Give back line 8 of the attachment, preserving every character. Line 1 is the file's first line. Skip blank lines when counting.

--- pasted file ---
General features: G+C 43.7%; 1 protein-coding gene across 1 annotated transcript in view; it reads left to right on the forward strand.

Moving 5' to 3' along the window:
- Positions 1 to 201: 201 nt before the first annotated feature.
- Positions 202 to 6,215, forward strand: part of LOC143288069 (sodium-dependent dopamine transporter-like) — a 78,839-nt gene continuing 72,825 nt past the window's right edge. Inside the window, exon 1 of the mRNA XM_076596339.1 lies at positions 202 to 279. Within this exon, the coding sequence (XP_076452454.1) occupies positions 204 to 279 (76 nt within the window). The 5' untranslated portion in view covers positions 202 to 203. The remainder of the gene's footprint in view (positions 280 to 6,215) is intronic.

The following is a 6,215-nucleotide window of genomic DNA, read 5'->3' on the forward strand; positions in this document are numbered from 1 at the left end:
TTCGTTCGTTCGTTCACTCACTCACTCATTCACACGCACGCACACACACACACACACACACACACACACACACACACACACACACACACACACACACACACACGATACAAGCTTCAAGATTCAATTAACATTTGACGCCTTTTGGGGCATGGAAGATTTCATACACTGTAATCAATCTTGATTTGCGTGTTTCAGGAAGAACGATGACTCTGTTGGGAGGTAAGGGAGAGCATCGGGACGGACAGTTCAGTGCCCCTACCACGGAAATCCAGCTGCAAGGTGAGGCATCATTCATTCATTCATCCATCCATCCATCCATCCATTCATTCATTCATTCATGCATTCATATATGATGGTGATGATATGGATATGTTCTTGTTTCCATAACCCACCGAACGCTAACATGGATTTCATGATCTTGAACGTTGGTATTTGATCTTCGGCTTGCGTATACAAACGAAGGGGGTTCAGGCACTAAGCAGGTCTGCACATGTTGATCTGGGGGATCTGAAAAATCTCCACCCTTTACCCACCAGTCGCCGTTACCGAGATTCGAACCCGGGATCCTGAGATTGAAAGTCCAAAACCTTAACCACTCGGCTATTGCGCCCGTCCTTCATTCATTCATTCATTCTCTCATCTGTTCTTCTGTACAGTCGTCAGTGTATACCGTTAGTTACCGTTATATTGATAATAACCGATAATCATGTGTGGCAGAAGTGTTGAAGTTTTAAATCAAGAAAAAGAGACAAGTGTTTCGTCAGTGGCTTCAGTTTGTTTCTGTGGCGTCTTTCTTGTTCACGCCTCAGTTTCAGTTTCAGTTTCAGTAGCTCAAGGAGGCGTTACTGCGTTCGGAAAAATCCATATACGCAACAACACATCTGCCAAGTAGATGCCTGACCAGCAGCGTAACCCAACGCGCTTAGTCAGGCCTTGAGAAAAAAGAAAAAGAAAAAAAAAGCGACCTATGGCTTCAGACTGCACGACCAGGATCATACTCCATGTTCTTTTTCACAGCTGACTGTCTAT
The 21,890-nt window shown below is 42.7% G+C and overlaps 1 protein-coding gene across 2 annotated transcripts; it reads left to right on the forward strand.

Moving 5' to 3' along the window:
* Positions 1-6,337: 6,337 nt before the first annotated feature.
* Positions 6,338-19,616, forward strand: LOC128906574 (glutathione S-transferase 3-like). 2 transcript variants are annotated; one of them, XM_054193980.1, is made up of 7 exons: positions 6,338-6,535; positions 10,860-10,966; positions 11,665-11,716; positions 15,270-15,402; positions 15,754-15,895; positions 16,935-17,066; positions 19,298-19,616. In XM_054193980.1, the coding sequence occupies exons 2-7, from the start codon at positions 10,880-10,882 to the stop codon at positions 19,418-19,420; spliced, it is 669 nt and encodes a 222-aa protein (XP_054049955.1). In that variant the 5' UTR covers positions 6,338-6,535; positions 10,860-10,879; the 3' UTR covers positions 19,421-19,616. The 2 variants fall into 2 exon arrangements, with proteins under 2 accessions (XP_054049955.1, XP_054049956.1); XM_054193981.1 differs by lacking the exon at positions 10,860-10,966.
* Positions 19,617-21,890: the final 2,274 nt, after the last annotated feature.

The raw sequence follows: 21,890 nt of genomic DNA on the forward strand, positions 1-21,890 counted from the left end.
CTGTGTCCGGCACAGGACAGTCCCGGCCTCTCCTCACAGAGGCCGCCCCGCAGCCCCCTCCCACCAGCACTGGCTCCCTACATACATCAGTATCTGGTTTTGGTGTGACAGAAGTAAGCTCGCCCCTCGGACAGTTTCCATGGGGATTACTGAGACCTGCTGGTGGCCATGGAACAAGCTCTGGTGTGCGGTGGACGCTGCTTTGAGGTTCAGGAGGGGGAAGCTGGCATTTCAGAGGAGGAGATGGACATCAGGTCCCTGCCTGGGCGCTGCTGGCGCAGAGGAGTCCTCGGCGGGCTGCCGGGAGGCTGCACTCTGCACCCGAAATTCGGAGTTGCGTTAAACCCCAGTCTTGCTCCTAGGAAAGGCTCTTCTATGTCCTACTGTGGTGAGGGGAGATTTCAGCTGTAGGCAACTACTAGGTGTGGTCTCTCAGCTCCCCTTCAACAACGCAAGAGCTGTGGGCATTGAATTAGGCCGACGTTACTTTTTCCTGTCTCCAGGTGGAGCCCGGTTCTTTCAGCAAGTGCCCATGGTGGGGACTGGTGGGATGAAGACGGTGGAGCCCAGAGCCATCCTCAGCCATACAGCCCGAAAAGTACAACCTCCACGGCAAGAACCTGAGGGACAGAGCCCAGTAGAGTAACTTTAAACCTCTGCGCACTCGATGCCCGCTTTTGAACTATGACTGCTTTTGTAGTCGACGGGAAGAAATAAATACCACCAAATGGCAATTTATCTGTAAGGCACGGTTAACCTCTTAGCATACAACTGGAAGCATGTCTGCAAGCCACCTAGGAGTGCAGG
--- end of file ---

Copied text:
Moving 5' to 3' along the window: